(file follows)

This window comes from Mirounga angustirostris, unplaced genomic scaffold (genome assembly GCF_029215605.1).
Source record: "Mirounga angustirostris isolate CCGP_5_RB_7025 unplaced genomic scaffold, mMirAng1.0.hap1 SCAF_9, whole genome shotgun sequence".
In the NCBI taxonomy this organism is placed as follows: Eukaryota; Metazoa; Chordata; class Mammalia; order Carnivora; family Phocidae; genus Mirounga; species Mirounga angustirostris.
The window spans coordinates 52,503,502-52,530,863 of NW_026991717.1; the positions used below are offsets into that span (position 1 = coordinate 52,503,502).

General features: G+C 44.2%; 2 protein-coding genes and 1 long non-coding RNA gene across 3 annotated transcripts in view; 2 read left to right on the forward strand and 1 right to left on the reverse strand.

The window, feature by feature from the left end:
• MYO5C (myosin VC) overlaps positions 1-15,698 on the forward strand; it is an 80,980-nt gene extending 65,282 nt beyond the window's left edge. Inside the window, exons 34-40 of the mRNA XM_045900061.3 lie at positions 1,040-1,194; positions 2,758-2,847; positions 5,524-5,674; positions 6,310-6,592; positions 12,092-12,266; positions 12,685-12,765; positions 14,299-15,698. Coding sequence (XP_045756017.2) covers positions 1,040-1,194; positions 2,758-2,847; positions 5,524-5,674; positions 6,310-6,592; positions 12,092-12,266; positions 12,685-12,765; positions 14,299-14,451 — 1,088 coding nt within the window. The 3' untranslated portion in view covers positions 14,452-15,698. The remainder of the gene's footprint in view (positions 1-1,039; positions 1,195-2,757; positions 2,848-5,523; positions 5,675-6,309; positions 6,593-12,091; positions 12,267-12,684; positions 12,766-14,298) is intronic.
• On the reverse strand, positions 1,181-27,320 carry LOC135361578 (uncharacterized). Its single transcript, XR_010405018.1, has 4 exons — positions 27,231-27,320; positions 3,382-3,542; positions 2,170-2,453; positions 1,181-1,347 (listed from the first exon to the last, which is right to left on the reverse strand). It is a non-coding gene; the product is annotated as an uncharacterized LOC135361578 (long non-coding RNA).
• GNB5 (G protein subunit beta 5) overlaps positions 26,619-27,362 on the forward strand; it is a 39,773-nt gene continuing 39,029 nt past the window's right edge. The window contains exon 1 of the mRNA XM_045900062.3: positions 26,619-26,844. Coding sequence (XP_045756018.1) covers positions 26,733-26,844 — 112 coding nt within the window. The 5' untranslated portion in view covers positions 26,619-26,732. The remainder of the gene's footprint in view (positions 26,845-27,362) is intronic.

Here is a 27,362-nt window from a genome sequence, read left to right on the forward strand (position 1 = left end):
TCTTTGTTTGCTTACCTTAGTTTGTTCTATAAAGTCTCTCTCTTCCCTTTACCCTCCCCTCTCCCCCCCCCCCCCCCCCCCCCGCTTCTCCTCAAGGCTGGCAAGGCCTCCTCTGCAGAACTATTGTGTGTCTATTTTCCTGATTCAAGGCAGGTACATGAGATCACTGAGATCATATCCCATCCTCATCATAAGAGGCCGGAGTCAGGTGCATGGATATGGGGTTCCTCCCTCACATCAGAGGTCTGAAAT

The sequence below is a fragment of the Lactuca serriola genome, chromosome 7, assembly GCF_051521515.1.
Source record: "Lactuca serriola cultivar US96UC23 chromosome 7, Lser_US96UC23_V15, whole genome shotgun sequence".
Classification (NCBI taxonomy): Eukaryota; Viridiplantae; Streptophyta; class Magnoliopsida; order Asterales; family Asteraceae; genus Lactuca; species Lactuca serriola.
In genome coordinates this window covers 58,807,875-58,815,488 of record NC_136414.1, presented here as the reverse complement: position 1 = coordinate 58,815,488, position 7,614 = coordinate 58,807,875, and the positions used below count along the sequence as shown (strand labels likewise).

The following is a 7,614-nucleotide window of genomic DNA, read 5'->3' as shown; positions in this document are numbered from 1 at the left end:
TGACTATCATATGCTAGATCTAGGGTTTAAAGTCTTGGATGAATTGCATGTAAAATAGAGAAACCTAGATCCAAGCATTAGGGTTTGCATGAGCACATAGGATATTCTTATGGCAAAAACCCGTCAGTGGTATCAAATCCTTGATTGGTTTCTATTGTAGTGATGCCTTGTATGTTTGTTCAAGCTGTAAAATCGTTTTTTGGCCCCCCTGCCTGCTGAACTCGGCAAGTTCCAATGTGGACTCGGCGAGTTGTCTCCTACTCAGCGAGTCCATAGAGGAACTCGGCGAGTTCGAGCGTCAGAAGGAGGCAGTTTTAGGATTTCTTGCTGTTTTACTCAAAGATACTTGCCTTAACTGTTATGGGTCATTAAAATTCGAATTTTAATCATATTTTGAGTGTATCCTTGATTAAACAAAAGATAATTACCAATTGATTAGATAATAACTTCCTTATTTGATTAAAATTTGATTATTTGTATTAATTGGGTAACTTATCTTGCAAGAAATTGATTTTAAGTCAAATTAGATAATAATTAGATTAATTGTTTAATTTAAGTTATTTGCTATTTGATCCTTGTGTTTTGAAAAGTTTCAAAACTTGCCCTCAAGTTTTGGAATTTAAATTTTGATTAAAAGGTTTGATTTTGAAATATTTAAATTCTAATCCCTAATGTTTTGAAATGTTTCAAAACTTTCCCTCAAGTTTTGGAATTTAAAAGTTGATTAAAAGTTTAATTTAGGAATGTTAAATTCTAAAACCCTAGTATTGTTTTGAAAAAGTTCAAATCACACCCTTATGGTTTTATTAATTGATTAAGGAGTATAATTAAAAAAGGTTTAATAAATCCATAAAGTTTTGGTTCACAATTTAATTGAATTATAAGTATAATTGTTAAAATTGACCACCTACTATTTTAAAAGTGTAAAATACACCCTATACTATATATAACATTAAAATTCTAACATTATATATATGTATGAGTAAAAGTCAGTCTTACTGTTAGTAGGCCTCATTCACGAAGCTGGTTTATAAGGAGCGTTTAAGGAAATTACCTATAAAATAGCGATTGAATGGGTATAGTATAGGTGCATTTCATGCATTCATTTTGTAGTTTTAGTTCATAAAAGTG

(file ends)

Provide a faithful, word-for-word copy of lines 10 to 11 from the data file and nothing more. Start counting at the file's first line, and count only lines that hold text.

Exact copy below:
Here is a 27,362-nt window from a genome sequence, read left to right on the forward strand (position 1 = left end):
TCTTTGTTTGCTTACCTTAGTTTGTTCTATAAAGTCTCTCTCTTCCCTTTACCCTCCCCTCTCCCCCCCCCCCCCCCCCCCCCGCTTCTCCTCAAGGCTGGCAAGGCCTCCTCTGCAGAACTATTGTGTGTCTATTTTCCTGATTCAAGGCAGGTACATGAGATCACTGAGATCATATCCCATCCTCATCATAAGAGGCCGGAGTCAGGTGCATGGATATGGGGTTCCTCCCTCACATCAGAGGTCTGAAAT